LunaticTrader

Investing with the Moon

Should investors worry about the grand cross in April?

Posted by Danny on March 1, 2014

In April and May there will be a rare constellation in the sky, a so-called “grand cross” between the outer planets Mars, Jupiter, Uranus and Pluto. This is considered a stressful aspect by financial astrologers. In this article we will take a look at historical examples, and see if there is anything to fear.

A grand cross (GC) only happens a handful of times per century if we consider the outer planets (Mars to Pluto) with a 10 degree orb. I looked into all examples since the start of the 20th century, focusing on the two year period centered around the month when the GC becomes most exact. Doing this we can easily see what happened in the market (Dow Jones Industrials) from one year before the GC until one year after. Do we see a market reaction to this aspect? Does the market go up or down from it? Here is the result (click for larger image):

grand cross

The market data were normalized and centered around the week when the stressful aspect was most exact. This allows for easy visual comparison. As we can see it is very much a mixed bag. There is no consistent effect in the months around the GC that jumps out from the chart. On six occasions the market went up in the year prior, three times it went down. Five times the market was up a year after a GC, and four times it was down twelve months after the GC. In three cases the market went up about 20% within the next year. In four cases it was down 20% or more.

If we calculate the average effect using these 9 historic examples then we get this:

grandcross average

The blue line is the average of all samples, the magenta line is the average excluding the 1931 sample, which is a clear statistical outlier. Here we do see a general tendency for the market to rise until a few weeks before the GC is most exact. In the year after a GC the market tends to experience some weakness, with the average bottom coming 6 or 10 months after the GC data. In the current case that would point to a bottom in late October or in February 2015. Of course, because we have a sample of only 9 cases in the modern market era, the statistical confidence is very weak. I also checked the grand crosses that happened in the 19th century (5 cases), and the results were equally mixed.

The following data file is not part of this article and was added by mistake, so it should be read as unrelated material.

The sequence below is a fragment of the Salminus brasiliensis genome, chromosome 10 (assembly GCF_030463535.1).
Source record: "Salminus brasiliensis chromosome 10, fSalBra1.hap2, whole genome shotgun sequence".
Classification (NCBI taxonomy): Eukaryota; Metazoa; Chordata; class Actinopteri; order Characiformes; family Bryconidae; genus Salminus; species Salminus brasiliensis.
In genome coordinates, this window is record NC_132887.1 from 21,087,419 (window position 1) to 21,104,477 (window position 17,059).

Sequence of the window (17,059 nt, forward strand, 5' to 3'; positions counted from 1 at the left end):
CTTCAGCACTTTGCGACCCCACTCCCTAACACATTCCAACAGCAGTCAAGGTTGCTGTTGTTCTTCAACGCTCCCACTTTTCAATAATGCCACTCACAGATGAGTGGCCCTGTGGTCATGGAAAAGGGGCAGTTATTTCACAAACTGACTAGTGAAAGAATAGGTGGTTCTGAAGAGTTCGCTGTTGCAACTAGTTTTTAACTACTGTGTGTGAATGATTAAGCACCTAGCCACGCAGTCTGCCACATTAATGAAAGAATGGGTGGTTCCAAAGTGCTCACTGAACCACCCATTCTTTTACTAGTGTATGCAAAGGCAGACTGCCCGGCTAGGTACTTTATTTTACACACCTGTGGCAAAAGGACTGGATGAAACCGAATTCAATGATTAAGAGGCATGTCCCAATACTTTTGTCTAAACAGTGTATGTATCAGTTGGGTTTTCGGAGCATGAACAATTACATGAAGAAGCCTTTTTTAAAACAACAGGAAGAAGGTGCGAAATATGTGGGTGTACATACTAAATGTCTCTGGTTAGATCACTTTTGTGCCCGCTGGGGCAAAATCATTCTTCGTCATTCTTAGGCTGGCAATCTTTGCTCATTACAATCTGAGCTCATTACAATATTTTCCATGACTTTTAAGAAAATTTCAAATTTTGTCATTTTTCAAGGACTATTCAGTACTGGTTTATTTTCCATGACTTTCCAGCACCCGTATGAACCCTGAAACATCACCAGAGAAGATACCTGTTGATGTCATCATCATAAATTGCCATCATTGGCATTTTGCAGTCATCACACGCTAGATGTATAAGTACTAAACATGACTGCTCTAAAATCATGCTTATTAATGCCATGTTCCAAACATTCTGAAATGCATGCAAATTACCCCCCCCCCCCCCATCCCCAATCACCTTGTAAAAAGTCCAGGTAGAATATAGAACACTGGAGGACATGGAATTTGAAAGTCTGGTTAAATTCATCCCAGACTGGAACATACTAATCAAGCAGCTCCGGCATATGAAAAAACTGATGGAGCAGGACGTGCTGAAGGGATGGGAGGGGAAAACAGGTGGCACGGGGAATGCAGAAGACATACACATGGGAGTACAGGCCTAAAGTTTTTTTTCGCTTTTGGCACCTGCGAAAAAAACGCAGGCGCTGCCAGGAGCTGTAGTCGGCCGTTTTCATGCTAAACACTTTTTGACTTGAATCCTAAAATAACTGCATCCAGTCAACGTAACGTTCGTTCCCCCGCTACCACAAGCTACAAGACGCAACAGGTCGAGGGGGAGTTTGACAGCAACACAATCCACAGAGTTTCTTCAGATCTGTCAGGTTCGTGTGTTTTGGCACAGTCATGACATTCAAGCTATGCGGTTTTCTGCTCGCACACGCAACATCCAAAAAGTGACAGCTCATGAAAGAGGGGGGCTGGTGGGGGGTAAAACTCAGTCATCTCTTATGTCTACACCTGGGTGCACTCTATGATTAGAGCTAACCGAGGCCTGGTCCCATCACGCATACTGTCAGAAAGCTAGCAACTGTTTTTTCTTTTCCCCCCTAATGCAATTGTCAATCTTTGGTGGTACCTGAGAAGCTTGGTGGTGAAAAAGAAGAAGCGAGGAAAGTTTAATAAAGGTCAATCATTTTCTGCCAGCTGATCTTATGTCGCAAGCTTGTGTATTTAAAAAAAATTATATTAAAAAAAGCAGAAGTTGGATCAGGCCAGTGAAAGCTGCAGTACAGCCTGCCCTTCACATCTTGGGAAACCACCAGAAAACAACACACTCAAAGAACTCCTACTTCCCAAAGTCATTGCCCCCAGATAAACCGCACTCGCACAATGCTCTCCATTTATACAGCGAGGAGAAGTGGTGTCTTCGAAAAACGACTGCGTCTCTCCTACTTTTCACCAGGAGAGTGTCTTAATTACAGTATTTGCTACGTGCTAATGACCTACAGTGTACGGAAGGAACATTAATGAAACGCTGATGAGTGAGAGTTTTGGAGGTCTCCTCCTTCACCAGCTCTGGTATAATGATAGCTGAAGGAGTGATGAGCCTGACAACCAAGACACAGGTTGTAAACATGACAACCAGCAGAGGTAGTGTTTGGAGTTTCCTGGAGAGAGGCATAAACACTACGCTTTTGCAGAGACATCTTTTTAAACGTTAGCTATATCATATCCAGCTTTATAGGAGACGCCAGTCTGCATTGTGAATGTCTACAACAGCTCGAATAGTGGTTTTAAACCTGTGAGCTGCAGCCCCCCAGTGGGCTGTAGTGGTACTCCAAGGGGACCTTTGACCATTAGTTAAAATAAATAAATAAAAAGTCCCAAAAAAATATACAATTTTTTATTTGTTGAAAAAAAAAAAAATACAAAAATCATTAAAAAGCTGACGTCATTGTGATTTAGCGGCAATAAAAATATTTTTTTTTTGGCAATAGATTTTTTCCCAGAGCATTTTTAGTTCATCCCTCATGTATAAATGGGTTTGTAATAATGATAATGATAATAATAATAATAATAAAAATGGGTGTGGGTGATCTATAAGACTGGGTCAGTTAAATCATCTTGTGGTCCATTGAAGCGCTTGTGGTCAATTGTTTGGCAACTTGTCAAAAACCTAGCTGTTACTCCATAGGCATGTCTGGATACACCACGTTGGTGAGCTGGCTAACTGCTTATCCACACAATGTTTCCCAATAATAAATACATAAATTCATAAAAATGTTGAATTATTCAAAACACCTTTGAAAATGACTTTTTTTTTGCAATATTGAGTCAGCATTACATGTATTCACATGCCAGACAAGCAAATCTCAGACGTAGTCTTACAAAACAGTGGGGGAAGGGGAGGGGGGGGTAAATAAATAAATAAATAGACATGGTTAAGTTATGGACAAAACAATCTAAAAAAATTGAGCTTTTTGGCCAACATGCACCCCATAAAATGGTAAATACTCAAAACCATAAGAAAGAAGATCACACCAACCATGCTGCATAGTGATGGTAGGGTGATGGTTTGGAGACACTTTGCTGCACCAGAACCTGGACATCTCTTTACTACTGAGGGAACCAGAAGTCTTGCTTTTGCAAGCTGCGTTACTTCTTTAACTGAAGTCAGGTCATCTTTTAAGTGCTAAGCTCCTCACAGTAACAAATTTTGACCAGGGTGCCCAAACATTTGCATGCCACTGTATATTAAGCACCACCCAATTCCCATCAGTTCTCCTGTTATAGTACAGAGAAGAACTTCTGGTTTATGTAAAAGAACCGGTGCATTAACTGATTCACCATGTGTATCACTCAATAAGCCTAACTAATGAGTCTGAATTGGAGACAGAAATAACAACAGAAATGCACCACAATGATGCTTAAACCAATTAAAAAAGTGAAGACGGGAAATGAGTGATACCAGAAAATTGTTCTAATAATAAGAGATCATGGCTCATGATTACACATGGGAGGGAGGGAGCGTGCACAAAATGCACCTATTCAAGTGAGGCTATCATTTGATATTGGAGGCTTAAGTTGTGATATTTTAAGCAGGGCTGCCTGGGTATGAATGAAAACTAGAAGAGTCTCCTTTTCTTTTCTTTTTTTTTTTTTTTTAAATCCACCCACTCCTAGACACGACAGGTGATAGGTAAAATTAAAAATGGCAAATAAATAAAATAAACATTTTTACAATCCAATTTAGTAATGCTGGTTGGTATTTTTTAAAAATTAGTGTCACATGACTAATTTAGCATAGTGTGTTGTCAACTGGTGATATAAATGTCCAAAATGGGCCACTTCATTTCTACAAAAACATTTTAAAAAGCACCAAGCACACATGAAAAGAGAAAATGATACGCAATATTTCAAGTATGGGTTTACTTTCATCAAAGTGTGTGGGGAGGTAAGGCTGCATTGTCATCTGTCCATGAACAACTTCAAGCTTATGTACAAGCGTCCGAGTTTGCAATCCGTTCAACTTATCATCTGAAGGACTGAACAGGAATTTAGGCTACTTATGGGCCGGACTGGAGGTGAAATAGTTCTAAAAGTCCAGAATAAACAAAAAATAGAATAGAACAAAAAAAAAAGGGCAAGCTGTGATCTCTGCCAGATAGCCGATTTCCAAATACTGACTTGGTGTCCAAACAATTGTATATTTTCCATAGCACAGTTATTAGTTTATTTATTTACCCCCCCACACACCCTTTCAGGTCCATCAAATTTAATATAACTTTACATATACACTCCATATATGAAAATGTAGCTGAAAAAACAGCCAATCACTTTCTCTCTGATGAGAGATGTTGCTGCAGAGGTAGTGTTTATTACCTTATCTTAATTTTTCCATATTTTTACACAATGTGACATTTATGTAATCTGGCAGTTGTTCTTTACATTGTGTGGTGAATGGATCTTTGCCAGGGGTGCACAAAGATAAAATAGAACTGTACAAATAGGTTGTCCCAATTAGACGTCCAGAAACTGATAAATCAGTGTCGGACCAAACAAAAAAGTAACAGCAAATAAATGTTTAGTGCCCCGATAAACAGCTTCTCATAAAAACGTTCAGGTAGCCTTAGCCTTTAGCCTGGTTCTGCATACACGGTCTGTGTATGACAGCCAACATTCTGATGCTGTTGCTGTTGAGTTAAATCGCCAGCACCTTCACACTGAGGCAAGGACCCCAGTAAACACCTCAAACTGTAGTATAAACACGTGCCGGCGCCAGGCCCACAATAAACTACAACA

Some people may say that we should only look at grand crosses involving the same planets. That can be done, but then the number of historic examples shrinks even further. E.g. The current GC between Mars, Jupiter, Uranus and Pluto was earlier seen in 1903 and 1931. This happened to be bear markets ( see turquoise and green line in the chart). But, what’s the statistical significance of something that was observed twice? Well, not high of course. If somebody tosses a coin twice and gets tails twice, does that allow us to make any conclusions about the coin?

Bottom line: a few centuries down the road we may have enough observations to support the hypothesis that grand crosses affect the stock market. Right now the evidence is just too weak. A +10% correction typically happens every 11 months on average. So, chances are pretty good that we will get such a correction later this year anyway. But there is no reason for extra caution because of the grand cross. And for many among us this will be the last time we can watch it. The next grand crosses for later this century: Feb 2041, Jun 2048, Sep 2063, Feb 2069 and Aug 2072

Good luck,

Danny

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3 Responses to “Should investors worry about the grand cross in April?”

  1. […] […]

  2. bob collett said

    Interesting post

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